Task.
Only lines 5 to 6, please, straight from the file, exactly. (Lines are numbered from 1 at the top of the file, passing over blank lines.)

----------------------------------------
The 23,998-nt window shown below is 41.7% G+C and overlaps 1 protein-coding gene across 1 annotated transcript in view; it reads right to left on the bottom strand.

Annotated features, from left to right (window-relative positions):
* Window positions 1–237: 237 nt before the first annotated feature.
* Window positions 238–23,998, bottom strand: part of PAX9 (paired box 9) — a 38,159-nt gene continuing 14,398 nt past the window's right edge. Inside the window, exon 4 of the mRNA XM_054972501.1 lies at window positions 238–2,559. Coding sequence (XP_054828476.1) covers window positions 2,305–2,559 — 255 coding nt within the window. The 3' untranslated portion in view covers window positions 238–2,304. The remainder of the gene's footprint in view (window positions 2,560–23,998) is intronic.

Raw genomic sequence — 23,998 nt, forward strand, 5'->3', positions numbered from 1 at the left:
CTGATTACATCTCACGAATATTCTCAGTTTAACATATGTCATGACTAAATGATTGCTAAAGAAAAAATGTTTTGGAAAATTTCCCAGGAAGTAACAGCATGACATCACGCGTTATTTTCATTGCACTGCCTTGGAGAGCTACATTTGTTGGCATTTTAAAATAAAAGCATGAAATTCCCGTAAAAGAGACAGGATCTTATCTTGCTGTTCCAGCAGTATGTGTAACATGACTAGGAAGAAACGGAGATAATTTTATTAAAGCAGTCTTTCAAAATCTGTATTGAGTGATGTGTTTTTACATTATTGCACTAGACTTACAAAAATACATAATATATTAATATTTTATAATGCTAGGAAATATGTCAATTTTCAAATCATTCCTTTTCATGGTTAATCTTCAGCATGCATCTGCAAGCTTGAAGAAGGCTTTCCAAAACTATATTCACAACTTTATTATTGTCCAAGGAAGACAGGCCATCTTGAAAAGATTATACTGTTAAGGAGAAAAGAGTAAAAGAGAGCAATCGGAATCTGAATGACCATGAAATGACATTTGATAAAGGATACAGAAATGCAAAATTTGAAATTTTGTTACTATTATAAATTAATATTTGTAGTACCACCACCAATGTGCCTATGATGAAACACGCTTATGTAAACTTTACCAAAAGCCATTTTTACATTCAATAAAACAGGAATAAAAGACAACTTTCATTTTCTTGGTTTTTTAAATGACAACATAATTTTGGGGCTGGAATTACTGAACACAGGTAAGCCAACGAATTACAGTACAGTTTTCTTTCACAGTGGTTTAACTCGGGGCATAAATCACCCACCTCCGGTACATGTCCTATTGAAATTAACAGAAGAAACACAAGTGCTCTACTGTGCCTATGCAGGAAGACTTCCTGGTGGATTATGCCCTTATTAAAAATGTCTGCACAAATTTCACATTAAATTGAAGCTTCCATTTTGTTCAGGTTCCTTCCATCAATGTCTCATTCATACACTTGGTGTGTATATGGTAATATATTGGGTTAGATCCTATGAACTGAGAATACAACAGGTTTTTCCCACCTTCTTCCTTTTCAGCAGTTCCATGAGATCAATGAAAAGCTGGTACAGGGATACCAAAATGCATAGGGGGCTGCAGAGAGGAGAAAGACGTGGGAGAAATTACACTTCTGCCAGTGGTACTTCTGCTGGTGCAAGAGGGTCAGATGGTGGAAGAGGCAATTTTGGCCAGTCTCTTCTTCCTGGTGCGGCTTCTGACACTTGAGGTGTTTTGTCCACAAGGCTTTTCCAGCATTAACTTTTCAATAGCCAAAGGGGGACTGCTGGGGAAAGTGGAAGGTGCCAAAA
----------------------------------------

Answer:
Raw genomic sequence — 23,998 nt, forward strand, 5'->3', positions numbered from 1 at the left:
CTGATTACATCTCACGAATATTCTCAGTTTAACATATGTCATGACTAAATGATTGCTAAAGAAAAAATGTTTTGGAAAATTTCCCAGGAAGTAACAGCATGACATCACGCGTTATTTTCATTGCACTGCCTTGGAGAGCTACATTTGTTGGCATTTTAAAATAAAAGCATGAAATTCCCGTAAAAGAGACAGGATCTTATCTTGCTGTTCCAGCAGTATGTGTAACATGACTAGGAAGAAACGGAGATAATTTTATTAAAGCAGTCTTTCAAAATCTGTATTGAGTGATGTGTTTTTACATTATTGCACTAGACTTACAAAAATACATAATATATTAATATTTTATAATGCTAGGAAATATGTCAATTTTCAAATCATTCCTTTTCATGGTTAATCTTCAGCATGCATCTGCAAGCTTGAAGAAGGCTTTCCAAAACTATATTCACAACTTTATTATTGTCCAAGGAAGACAGGCCATCTTGAAAAGATTATACTGTTAAGGAGAAAAGAGTAAAAGAGAGCAATCGGAATCTGAATGACCATGAAATGACATTTGATAAAGGATACAGAAATGCAAAATTTGAAATTTTGTTACTATTATAAATTAATATTTGTAGTACCACCACCAATGTGCCTATGATGAAACACGCTTATGTAAACTTTACCAAAAGCCATTTTTACATTCAATAAAACAGGAATAAAAGACAACTTTCATTTTCTTGGTTTTTTAAATGACAACATAATTTTGGGGCTGGAATTACTGAACACAGGTAAGCCAACGAATTACAGTACAGTTTTCTTTCACAGTGGTTTAACTCGGGGCATAAATCACCCACCTCCGGTACATGTCCTATTGAAATTAACAGAAGAAACACAAGTGCTCTACTGTGCCTATGCAGGAAGACTTCCTGGTGGATTATGCCCTTATTAAAAATGTCTGCACAAATTTCACATTAAATTGAAGCTTCCATTTTGTTCAGGTTCCTTCCATCAATGTCTCATTCATACACTTGGTGTGTATATGGTAATATATTGGGTTAGATCCTATGAACTGAGAATACAACAGGTTTTTCCCACCTTCTTCCTTTTCAGCAGTTCCATGAGATCAATGAAAAGCTGGTACAGGGATACCAAAATGCATAGGGGGCTGCAGAGAGGAGAAAGACGTGGGAGAAATTACACTTCTGCCAGTGGTACTTCTGCTGGTGCAAGAGGGTCAGATGGTGGAAGAGGCAATTTTGGCCAGTCTCTTCTTCCTGGTGCGGCTTCTGACACTTGAGGTGTTTTGTCCACAAGGCTTTTCCAGCATTAACTTTTCAATAGCCAAAGGGGGACTGCTGGGGAAAGTGGAAGGTGCCAAAA